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The homeownership obsession

Owning a suburban home

The idea of owning a suburban home was fed to Americans by people in power: Suburbia has always been suitable for industry.

Big houses = big appliances. This fed the coal, steel, and automaking industries. With it came cars and oil that made the postwar American suburb possible. It is all as much a creature of government as of the market.

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The homeownership obsession

The homeownership obsession

https://www.curbed.com/2019/11/13/20944014/why-buy-house-homeownership-history

curbed.com

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Key Ideas

The two tales about houses

The one story we tell ourselves about homeownership is it is a path to a more stable, equitable future. The idea is that it is a responsible decision that requires commitment and hope. It is centered around bright futures, long lives, children, grandchildren, and hard-earned success.

The second story is about the horror of being trapped, especially for the members of the cash-poor, dream-rich millennial generation.

Owning a suburban home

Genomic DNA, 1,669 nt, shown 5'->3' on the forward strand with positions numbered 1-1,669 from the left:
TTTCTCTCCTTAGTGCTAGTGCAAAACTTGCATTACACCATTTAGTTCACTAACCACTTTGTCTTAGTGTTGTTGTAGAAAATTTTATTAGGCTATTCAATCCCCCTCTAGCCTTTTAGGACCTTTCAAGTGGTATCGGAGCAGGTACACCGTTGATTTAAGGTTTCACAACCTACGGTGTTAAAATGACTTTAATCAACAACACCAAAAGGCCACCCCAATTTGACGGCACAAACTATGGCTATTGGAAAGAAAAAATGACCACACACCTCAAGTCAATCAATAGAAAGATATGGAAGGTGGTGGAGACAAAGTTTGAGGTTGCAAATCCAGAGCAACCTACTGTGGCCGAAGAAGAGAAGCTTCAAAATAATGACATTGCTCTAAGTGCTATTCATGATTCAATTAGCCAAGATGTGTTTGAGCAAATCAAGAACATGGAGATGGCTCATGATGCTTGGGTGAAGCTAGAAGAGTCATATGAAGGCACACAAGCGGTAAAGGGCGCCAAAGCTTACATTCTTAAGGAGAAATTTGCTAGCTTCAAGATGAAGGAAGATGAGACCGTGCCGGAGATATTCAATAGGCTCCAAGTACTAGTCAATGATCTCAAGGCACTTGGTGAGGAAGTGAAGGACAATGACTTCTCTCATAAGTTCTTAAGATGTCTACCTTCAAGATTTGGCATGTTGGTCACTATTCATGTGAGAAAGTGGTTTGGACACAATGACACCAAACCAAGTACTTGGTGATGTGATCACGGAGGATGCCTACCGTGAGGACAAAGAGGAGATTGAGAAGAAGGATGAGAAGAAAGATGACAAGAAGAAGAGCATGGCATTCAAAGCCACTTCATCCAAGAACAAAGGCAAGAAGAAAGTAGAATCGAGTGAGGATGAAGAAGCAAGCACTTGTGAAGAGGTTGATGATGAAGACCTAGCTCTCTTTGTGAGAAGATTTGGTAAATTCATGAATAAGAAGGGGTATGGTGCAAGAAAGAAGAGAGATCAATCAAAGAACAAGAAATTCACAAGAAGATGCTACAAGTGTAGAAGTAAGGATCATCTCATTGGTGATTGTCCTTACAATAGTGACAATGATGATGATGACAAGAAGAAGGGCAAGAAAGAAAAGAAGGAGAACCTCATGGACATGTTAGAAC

The idea of owning a suburban home was fed to Americans by people in power: Suburbia has always been suitable for industry.

Big houses = big appliances. This fed the coal, steel, and automaking industries. With it came cars and oil that made the postwar American suburb possible. It is all as much a creature of government as of the market.

Reconsidering the suburban house 

The climate crisis and carbon dependency make potential homeowners reconsider the effects of suburban sprawl.

The September 11, 2001, terrorist attack and the market crash of 2008 sowed a sense of instability and propagated fears.

A house no longer a home

There is a widespread shift in how people view their first real estate purchase. They buy because it makes sense and because they don’t want to be “mortgage poor.”

It is no longer seen as a home, but merely as a place for comfortable living without paying rent. It is a way of accumulating wealth without having to do much else.

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Home as the only place
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